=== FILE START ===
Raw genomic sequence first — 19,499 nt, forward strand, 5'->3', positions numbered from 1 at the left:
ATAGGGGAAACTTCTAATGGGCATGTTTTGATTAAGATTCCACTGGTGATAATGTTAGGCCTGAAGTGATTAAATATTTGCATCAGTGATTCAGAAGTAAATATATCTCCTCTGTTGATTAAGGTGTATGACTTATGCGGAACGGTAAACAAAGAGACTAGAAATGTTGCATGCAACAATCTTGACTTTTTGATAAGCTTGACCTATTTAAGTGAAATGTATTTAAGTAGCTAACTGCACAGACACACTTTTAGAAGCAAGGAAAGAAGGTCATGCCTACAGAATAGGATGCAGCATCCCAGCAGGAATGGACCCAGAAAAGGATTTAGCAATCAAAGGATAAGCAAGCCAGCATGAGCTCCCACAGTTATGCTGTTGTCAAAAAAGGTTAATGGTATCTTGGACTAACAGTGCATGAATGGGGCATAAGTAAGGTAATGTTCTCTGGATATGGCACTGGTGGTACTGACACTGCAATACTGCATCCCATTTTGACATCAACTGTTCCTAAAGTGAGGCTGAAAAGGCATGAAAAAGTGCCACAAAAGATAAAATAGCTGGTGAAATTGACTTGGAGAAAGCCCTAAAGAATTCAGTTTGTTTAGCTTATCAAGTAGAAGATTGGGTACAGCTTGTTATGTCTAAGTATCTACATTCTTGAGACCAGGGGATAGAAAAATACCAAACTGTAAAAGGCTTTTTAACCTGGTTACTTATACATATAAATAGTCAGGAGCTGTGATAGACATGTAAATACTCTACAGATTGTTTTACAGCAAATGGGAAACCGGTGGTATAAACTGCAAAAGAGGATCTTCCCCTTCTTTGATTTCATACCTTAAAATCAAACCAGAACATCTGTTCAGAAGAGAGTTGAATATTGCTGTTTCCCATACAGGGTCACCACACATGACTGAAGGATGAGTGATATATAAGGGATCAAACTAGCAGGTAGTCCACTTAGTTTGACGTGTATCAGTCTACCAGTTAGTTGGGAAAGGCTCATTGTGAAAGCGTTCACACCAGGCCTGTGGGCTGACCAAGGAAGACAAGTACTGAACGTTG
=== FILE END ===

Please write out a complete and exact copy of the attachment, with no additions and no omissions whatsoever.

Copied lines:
Raw genomic sequence first — 19,499 nt, forward strand, 5'->3', positions numbered from 1 at the left:
ATAGGGGAAACTTCTAATGGGCATGTTTTGATTAAGATTCCACTGGTGATAATGTTAGGCCTGAAGTGATTAAATATTTGCATCAGTGATTCAGAAGTAAATATATCTCCTCTGTTGATTAAGGTGTATGACTTATGCGGAACGGTAAACAAAGAGACTAGAAATGTTGCATGCAACAATCTTGACTTTTTGATAAGCTTGACCTATTTAAGTGAAATGTATTTAAGTAGCTAACTGCACAGACACACTTTTAGAAGCAAGGAAAGAAGGTCATGCCTACAGAATAGGATGCAGCATCCCAGCAGGAATGGACCCAGAAAAGGATTTAGCAATCAAAGGATAAGCAAGCCAGCATGAGCTCCCACAGTTATGCTGTTGTCAAAAAAGGTTAATGGTATCTTGGACTAACAGTGCATGAATGGGGCATAAGTAAGGTAATGTTCTCTGGATATGGCACTGGTGGTACTGACACTGCAATACTGCATCCCATTTTGACATCAACTGTTCCTAAAGTGAGGCTGAAAAGGCATGAAAAAGTGCCACAAAAGATAAAATAGCTGGTGAAATTGACTTGGAGAAAGCCCTAAAGAATTCAGTTTGTTTAGCTTATCAAGTAGAAGATTGGGTACAGCTTGTTATGTCTAAGTATCTACATTCTTGAGACCAGGGGATAGAAAAATACCAAACTGTAAAAGGCTTTTTAACCTGGTTACTTATACATATAAATAGTCAGGAGCTGTGATAGACATGTAAATACTCTACAGATTGTTTTACAGCAAATGGGAAACCGGTGGTATAAACTGCAAAAGAGGATCTTCCCCTTCTTTGATTTCATACCTTAAAATCAAACCAGAACATCTGTTCAGAAGAGAGTTGAATATTGCTGTTTCCCATACAGGGTCACCACACATGACTGAAGGATGAGTGATATATAAGGGATCAAACTAGCAGGTAGTCCACTTAGTTTGACGTGTATCAGTCTACCAGTTAGTTGGGAAAGGCTCATTGTGAAAGCGTTCACACCAGGCCTGTGGGCTGACCAAGGAAGACAAGTACTGAACGTTG